26 February 2019 Share

emba HR leadership

The manager of today (and tomorrow)

The job market of the near future will feature managers open to change and able to evolve. The Fourth Industrial Revolution, or rather the use of technology in numerous activities previously carried out exclusively by man, threatens some professions, promises to create new ones, and requires an effort to adapt from everyone, in particular from those with decision-making roles.

That of manager is one of the professions that has the least to fear from changes underway, indeed managers will take on an increasingly key role. But precisely for this reason managers have a greater need than others to update their expertise to be prepared for the continuous evolution of job scenarios. The evolution that they are called upon to interpret and manage.

The Future of Jobs Report 2018, published by World Economic Forum, indicates the professions tied to reasoning and decision-making, and those related to coordination, development, management and consulting, as the two categories in which the relationship between hours worked by humans and machines will remain decisively tilted towards the former. But the same report stresses that by 2022, at least 54% of managers will be required to undergo a major re-skilling or upskilling. Many of the companies interviewed declared their intention to concentrate their efforts to upgrade expertise on employees with high value-added positions.

The manager of the future, called on to navigate in a complex society that changes continuously and at a very rapid pace, on one hand needs always up-to-date hard skills, especially in the technological field, and on the other hand soft skills like analytic thinking, resilience, creativity, emotional intelligence, flexibility.

The matter was also discussed in the “Human skills and drivers for change” roundtable, held on 2 February at MIP Politecnico di Milano during the first EMBA Day 2019 (the event is part of the “Practising Leadership cycle”, whose next appointment is scheduled for 6 March on the theme of “Empower your career”). On that occasion, Pino Mercuri, Human Resources Director at Microsoft Italia, focused on the issue of obsolescence of IT skills. “The average engineering or technological skill has a shelf life between 24 and 48 months –said Mercuri –. However, we don’t have complete clarity about the skills that will be necessary in the near future.  We talk about Machine Learning, of AI, of IoT, but they’re often more passwords than real concepts”.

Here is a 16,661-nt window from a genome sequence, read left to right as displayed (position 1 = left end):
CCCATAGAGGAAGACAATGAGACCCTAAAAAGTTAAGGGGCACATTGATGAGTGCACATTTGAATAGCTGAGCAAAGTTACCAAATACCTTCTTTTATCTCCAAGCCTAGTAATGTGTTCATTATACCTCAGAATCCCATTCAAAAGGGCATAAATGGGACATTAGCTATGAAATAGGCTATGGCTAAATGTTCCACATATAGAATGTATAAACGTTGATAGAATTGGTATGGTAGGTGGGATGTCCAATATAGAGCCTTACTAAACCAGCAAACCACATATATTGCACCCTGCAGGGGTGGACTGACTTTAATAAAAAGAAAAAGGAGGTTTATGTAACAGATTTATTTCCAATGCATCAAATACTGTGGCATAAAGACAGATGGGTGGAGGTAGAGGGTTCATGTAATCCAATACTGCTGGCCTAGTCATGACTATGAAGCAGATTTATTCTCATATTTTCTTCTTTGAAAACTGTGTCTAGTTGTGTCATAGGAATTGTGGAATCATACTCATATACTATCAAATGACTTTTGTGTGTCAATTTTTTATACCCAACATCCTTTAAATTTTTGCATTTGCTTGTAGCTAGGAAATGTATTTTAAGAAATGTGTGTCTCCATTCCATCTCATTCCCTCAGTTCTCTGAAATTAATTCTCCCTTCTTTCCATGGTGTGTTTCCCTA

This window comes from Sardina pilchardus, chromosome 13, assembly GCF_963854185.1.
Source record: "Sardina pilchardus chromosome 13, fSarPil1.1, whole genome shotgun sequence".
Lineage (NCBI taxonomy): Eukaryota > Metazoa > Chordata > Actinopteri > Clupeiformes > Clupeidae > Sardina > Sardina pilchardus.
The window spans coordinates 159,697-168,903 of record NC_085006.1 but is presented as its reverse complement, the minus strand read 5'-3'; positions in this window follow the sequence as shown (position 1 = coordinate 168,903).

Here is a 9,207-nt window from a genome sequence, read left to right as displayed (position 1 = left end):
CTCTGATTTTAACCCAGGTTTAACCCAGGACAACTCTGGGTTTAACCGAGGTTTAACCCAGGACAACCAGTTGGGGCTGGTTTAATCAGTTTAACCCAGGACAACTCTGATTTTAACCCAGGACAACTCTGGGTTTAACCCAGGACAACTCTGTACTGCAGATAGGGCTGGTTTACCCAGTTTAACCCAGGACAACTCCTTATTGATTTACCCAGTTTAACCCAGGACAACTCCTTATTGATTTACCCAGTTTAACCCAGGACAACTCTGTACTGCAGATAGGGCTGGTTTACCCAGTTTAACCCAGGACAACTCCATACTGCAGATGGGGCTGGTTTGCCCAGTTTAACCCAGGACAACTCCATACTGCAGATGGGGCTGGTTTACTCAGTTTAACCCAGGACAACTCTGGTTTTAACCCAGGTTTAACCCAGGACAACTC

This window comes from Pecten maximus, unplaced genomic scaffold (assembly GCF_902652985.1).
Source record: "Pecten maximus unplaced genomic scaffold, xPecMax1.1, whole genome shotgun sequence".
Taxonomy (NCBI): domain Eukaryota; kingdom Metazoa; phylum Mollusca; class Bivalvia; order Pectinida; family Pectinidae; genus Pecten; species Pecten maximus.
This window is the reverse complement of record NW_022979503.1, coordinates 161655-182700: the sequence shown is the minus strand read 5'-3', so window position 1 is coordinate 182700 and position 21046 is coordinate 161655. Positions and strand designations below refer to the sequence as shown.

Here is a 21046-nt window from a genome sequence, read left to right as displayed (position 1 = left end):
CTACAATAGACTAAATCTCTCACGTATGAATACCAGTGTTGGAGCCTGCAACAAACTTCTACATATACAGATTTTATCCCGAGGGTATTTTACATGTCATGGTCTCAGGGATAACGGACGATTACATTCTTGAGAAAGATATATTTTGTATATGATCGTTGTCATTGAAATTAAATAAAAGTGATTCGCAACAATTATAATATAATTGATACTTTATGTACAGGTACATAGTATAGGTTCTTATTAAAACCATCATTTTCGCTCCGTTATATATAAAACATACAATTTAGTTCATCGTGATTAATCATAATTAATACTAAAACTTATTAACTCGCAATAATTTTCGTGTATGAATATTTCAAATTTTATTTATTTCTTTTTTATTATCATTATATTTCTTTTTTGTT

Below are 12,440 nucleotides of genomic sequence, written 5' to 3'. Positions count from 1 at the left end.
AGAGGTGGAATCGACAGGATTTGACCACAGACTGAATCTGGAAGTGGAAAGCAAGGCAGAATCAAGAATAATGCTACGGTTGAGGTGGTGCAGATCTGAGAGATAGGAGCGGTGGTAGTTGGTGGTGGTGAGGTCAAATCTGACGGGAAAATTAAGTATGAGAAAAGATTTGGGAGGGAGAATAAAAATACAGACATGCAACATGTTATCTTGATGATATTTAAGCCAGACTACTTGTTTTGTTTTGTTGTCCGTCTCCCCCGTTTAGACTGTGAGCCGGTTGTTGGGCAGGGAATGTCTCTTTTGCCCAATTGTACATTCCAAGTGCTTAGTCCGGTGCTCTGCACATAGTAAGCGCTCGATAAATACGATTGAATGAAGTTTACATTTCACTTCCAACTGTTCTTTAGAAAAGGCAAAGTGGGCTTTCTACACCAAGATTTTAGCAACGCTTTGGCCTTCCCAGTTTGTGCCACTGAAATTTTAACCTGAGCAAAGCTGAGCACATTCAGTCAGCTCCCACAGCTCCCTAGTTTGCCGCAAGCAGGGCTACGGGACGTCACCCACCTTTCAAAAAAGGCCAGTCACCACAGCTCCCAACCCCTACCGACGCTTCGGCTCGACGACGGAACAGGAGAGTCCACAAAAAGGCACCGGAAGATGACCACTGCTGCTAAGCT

Faced with this increased instability on required skills, the ability to learn and the motivation to do so over one’s working life become increasingly important. “At Microsoft we tried to make everyone understand that learning isn’t only necessary but is also an element of evaluation – added Mercuri –. In our performance management system, we ask you to declare what you intend to do to grow and learn, and the answer to that question is verified during the next evaluation step”.

The head hunter Jacopo Pasetti, also present at the roundtable, focused on two concepts, awareness and passion: “Awareness should be considered as an understanding of our career path and what we truly like to do. It’s necessary so that the continuous updating required due to the rapid evolution of skills isn’t considered to be a weight. So you must choose your career path not on the basis of what’s in fashion at the moment but by following your passions, in addition to a clear strategy”. 

However, the importance of soft skills shouldn’t lead to neglecting hard skills. “We’re in a historical moment in which they’re trying to convince us that skills and culture aren’t so important after all – stressed Fulvia Fiaschetti, Global Talent Acquisition Associate Director of Amplifon –. I believe instead that the business world strongly opposes this type of thinking”. Technical expertise, the manager argues, is needed especially at the entrance in a company, while soft skills are developed later and serve to make further progress. Communication, empathy, forward thinking are skills that can’t be learned from books.

The need to learn quickly also leads to the spread of a culture of error, understood as an invitation to continuously dare and experiment, also using failure as a means for learning.  “The error isn’t only possible but is also necessary to acquire an increasing number of skills – pointed out Pino Mercuri –. If you’re making mistakes, it’s probably because you’re truly trying to innovate”.








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